In his book The Great Divorce (an allegorical fantasy about a peculiar bus trip to Hell and then Heaven), C. S. Lewis describes a ghost with a little red lizard on his shoulder. The lizard is an embodiment of a particular sin, and the ghost struggles to decide whether or not to keep his familiar lizard companion and be doomed to existence in Hell, or whether he will permit a terrifying, bright, burning angel to kill the lizard so he can be free -- with no promise that removing the lizard won't be dreadfully painful to the ghost, and no specific certainty of what will happen to the ghost once the lizard is gone.
You can look up the story if you want to see how it turns out, it's well worth it (believe me, my brief description does not do it justice, and this is only one tiny part of the whole story). Today my mind is captured by the image of the lizard. I feel like I can relate to that poor ghost.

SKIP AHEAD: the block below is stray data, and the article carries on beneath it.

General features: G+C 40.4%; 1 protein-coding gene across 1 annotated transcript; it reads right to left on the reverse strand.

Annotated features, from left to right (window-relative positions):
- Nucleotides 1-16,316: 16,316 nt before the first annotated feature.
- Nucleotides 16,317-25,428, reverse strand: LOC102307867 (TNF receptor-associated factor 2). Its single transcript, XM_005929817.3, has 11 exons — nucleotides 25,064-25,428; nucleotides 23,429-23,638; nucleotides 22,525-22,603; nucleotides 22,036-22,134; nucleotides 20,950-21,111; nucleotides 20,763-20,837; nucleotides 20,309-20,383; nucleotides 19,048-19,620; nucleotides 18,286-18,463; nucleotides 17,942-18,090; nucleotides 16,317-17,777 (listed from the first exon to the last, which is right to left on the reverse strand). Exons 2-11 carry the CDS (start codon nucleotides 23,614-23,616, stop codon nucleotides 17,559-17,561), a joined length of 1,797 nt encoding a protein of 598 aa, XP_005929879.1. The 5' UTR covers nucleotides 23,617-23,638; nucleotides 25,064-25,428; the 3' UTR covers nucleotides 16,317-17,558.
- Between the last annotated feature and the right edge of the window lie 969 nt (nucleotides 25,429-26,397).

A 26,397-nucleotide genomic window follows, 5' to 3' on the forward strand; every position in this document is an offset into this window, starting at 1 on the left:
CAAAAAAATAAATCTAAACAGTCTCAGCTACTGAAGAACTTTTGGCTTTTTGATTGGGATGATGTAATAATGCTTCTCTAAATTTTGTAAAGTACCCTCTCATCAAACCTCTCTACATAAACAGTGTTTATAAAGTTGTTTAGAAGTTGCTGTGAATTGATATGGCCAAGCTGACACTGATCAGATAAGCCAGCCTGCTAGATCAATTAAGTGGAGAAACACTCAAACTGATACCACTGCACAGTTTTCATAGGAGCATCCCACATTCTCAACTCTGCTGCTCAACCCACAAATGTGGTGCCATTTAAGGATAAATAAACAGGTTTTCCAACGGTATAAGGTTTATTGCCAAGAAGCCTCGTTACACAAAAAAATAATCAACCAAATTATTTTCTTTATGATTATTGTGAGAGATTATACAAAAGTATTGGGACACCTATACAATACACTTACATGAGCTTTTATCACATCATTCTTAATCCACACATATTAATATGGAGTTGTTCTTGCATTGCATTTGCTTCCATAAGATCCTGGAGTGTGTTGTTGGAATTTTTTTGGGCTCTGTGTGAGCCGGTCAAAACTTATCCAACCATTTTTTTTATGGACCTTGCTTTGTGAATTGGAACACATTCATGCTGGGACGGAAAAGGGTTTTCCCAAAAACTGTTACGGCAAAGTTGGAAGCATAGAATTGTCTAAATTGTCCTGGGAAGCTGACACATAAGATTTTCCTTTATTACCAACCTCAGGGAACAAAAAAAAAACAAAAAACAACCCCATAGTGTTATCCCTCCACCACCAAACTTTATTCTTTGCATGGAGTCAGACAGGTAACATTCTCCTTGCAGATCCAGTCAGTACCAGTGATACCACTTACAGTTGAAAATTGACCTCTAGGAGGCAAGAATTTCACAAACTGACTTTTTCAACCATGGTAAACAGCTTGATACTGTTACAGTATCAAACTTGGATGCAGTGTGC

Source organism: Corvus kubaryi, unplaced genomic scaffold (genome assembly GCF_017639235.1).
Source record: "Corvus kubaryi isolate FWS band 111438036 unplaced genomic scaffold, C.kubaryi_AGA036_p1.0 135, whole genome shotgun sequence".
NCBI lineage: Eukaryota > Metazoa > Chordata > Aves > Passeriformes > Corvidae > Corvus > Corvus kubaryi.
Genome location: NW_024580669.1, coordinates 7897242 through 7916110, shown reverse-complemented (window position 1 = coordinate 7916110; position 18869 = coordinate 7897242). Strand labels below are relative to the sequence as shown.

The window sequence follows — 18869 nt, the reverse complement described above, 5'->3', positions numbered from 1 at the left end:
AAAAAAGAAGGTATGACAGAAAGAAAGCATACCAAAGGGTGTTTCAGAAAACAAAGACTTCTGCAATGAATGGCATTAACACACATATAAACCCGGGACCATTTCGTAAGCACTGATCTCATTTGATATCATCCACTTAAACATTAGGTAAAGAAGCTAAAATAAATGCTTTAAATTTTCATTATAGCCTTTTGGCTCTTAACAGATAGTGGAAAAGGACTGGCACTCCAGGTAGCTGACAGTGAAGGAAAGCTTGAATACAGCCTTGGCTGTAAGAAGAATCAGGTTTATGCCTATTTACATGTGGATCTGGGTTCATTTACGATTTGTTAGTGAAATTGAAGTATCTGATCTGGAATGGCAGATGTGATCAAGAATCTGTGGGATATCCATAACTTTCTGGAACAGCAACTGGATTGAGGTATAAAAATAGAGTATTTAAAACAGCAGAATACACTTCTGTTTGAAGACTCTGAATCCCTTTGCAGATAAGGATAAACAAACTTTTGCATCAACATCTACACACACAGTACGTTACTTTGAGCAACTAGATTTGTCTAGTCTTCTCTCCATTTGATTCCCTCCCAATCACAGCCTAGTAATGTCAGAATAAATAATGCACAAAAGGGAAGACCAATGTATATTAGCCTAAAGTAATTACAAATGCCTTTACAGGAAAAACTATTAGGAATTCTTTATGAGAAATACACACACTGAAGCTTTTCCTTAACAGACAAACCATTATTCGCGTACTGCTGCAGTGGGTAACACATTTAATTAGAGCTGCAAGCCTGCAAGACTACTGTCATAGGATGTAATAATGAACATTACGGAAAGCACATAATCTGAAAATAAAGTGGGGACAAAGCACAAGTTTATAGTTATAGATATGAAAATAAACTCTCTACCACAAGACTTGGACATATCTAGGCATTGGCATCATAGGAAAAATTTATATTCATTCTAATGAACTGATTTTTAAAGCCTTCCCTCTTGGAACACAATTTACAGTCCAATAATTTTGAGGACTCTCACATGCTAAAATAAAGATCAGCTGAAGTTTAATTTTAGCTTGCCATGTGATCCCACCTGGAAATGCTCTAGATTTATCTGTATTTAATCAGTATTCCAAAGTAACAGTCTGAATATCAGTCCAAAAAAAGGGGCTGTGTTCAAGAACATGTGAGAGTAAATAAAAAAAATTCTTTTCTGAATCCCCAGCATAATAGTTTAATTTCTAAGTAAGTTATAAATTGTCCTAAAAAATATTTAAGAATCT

Yesterday I felt such a sense of tangible, strangling fear, that it started to take on a real shape in my imagination -- maybe inspired by some tucked-away memory of Lewis' lizard, though I didn't make the connection until later. This fear doesn't look like a tiny red lizard to me, though. It's coiled, black, muscular, and pitiless. It doesn't care about me, it only cares that it gets to live -- and that means keeping me strangled and tame, keeping me from dealing with my fear about money and the bigger fear living somewhere underneath.
Maybe it isn't really a huge, strong thing. Maybe my eyes are what's darkened, maybe its size is all shadow and illusion. Maybe there's a burning, invisible angel close by, hands ready to grab my tiny lizard and kill it. I only know that, whatever its form, it needs to die and I can't do that by myself.